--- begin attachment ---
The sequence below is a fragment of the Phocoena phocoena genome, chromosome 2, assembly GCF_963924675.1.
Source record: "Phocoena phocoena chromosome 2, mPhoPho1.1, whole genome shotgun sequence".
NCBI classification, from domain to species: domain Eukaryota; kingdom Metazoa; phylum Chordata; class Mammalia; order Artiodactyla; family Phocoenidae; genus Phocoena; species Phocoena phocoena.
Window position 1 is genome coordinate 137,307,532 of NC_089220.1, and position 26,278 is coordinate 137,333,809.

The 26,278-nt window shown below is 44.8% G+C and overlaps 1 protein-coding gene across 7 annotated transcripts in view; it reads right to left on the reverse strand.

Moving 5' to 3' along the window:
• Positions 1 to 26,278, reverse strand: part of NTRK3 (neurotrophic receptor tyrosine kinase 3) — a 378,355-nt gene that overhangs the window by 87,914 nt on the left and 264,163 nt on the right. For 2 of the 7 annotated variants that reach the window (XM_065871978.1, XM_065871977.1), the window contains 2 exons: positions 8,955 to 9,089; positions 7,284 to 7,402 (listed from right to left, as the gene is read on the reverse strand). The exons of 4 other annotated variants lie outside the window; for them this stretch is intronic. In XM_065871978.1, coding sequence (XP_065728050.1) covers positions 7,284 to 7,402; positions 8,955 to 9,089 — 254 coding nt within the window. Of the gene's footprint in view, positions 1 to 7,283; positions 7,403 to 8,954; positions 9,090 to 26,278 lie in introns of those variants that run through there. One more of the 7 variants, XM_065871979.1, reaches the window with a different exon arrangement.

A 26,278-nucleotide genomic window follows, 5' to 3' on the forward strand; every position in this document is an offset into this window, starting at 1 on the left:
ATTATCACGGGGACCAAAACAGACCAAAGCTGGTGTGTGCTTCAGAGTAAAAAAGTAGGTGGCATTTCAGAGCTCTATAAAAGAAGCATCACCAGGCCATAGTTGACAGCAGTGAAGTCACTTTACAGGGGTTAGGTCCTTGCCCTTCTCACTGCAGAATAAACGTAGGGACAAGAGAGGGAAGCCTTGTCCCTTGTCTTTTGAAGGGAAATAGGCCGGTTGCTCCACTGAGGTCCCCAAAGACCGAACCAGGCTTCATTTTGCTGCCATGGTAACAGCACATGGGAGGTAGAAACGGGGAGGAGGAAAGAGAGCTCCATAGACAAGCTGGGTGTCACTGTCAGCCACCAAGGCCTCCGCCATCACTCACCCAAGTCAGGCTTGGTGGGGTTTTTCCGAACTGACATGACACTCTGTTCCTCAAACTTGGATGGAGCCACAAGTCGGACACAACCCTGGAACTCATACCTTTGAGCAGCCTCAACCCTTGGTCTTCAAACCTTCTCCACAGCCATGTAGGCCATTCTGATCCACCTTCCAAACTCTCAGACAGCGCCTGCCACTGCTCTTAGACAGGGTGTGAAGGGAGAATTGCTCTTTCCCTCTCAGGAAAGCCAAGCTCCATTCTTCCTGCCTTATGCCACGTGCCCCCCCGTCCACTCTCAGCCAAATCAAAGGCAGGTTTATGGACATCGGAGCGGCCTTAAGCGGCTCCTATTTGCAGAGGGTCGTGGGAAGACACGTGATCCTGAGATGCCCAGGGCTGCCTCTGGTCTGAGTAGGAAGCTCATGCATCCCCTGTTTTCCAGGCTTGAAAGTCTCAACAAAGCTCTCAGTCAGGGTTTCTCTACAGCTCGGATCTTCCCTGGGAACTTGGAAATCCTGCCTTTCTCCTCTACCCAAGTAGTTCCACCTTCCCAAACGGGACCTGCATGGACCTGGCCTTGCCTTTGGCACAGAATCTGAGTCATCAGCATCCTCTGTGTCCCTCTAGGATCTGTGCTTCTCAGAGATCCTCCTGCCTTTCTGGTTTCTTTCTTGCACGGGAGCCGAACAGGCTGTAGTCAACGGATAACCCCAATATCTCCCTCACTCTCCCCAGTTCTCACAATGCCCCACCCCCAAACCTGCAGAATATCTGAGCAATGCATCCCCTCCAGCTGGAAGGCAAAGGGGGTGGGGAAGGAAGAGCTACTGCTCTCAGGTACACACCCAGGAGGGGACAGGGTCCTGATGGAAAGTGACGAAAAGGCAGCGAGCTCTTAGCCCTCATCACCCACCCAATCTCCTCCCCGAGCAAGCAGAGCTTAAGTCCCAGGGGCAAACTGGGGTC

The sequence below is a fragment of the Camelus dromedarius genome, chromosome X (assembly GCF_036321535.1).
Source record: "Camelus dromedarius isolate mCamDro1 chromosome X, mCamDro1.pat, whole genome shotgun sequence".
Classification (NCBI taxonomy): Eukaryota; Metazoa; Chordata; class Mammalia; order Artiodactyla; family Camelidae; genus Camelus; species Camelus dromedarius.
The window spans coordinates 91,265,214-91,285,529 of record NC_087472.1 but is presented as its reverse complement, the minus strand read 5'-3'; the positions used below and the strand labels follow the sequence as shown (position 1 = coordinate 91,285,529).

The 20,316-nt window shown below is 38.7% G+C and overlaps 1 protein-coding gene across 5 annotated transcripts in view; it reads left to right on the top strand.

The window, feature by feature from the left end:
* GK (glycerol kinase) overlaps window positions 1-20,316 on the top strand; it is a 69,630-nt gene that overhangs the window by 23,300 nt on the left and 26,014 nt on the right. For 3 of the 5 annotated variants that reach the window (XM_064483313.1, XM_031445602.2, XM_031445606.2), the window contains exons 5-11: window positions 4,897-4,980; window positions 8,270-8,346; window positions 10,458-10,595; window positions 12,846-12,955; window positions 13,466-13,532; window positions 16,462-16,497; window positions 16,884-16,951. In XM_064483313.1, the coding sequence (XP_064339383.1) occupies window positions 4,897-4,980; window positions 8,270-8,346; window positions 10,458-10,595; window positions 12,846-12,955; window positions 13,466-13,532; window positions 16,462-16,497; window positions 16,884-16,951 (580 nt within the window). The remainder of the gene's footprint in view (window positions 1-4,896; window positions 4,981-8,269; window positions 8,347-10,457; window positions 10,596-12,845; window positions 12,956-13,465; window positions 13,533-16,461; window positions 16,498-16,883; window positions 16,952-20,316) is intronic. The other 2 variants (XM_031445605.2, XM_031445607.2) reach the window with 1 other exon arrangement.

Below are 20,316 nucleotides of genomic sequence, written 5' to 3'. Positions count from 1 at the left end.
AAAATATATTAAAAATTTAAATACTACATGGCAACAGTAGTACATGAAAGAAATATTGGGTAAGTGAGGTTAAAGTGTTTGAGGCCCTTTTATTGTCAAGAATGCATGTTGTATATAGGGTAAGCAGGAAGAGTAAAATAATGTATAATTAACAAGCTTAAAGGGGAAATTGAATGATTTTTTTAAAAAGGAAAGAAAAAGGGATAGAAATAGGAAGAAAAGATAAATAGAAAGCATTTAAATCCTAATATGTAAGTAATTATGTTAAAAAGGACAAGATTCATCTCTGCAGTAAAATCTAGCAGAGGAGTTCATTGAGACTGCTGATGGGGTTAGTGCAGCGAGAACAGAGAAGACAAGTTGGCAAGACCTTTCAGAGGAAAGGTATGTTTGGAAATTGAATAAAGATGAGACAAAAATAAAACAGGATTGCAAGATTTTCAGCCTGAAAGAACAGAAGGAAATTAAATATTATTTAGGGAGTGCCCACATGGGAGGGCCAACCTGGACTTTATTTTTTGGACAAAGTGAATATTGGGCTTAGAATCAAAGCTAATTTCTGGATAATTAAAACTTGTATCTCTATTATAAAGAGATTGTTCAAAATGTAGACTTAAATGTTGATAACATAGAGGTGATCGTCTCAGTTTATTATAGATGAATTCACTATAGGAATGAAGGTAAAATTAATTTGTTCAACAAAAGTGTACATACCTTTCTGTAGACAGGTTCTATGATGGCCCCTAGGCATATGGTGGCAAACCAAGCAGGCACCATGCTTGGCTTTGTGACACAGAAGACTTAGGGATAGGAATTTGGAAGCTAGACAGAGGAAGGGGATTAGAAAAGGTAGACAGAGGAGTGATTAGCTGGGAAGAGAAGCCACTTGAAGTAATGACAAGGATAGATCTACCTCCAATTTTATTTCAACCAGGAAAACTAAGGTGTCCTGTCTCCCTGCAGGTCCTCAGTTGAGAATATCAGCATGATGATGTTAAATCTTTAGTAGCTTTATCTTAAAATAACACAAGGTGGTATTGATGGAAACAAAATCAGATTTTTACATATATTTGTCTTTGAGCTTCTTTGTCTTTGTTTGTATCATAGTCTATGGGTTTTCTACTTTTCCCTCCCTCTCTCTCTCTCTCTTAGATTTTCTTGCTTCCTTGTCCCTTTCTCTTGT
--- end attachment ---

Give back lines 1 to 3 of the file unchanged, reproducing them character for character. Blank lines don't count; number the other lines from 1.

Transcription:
The sequence below is a fragment of the Phocoena phocoena genome, chromosome 2, assembly GCF_963924675.1.
Source record: "Phocoena phocoena chromosome 2, mPhoPho1.1, whole genome shotgun sequence".
NCBI classification, from domain to species: domain Eukaryota; kingdom Metazoa; phylum Chordata; class Mammalia; order Artiodactyla; family Phocoenidae; genus Phocoena; species Phocoena phocoena.